Edition Michael Procter

Renaissance choral music

Catalogue of editions by the late Michael Procter

Liturgical occasion

Singers around the world will be pleased to know that Edition Michael Procter is available again, following the sad death of Michael Procter in 2012. His large collection of sacred choral music by renaissance composers is a very valuable resource for choirs, churches and music lovers.

There are an estimated 850 pieces in the catalogue (including versions offered in different transpositions), mostly transcribed by Michael from original sources in libraries all over Europe. These will be verified and re-catalogued over the next few years.

Orders and enquiries are welcome now at info@edition-mp.com and will be produced and sold by Peacock Press.

A note on prices

While the process of verification goes on, please treat these prices as indicative. Up to date prices can be obtained from info@edition-mp.com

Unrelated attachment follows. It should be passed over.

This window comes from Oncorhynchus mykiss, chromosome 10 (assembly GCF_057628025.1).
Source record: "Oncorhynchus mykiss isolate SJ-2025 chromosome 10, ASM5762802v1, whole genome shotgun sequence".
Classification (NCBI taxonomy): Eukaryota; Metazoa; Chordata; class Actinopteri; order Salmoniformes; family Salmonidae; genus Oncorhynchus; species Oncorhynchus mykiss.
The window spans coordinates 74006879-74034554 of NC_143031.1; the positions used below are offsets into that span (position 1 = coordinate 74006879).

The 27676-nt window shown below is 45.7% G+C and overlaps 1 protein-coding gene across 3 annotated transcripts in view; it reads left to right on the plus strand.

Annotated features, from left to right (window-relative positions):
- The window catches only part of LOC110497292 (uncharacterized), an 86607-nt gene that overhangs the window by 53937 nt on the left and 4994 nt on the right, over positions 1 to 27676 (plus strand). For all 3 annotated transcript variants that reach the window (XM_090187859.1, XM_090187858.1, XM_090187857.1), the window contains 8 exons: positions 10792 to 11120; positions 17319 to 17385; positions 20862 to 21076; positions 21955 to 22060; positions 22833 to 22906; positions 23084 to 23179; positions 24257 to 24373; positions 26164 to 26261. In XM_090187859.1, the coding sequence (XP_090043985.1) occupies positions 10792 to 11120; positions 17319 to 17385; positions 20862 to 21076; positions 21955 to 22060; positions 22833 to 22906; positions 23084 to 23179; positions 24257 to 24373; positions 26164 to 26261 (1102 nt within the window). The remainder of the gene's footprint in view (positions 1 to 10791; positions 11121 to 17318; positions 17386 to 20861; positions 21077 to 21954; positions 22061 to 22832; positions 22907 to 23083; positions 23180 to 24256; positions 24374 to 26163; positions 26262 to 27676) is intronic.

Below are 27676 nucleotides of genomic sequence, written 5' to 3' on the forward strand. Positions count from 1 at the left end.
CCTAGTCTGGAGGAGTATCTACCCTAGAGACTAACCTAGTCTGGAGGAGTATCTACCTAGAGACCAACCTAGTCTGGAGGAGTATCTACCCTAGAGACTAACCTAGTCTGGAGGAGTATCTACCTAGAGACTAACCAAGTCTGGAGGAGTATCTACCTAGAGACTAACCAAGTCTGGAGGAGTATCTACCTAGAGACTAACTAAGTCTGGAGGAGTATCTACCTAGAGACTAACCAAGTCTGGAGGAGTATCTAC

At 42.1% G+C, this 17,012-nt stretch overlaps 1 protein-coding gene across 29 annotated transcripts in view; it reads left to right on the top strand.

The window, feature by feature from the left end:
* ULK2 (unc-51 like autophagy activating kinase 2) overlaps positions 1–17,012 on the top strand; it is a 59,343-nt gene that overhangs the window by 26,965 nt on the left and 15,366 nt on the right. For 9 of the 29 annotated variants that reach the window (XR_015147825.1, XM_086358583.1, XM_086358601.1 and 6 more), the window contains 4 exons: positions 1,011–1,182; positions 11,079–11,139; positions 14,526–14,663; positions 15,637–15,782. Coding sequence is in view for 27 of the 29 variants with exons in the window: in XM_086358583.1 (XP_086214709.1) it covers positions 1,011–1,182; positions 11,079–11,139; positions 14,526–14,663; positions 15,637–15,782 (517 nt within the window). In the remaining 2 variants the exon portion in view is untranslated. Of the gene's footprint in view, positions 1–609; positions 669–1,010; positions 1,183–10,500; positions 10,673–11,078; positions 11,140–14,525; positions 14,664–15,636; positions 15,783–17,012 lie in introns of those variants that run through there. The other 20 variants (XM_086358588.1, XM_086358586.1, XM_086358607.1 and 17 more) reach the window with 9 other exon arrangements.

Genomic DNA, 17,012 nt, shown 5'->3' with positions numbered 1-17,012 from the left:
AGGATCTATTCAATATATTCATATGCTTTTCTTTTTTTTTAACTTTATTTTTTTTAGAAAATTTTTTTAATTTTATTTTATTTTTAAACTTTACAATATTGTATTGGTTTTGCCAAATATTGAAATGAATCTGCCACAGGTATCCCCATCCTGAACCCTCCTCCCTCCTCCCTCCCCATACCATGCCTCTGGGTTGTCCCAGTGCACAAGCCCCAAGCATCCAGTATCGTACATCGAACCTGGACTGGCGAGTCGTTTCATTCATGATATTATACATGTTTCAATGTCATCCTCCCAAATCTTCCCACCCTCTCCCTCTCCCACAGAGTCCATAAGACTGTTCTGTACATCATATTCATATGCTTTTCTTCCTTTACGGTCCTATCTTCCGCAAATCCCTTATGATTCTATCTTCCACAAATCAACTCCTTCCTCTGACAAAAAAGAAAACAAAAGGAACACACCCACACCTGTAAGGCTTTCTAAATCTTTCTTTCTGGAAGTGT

Information and orders

For information and orders please contact

Scoring legend

For a popup explanation of the scoring symbols click any of the legend icon icons.

You can find composer biographies where you see the biography icon icon.

Our partner site ItalianMadrigal.com offers lots more Italian madrigals.

Many of these editions can be read and heard online. Just click where you see the Score icon icon. To see the music, you will need Sibelius Scorch, which is available free.

Many of these editions can be read, heard and downloaded at ScoreExchange.com

Title Catalogue number Price
Temporale - Proper of the time
2nd Sunday after Pentecost
Croce, Giovanni, Diligam te Domine Show the score EMP0718 £2.00
SAATB Scoring legend Introit Psalm ISMN M-2056-0718-10
This attractive piece from Croce's Cantiones Sacrae is also preserved in a manuscript in the library of the Basilica di San Marco in Venice, now kept at the Fondazione Levi. It is a setting of the opening of Psalm 17, in the version in the Gallican Psalter (cf Andrea Gabrieli Psalmi Poenitentiali). The liturgical use is somewhat obscure; it is, however, noteworthy that Giovanni Gabrieli also set the same text in his 1597 collection.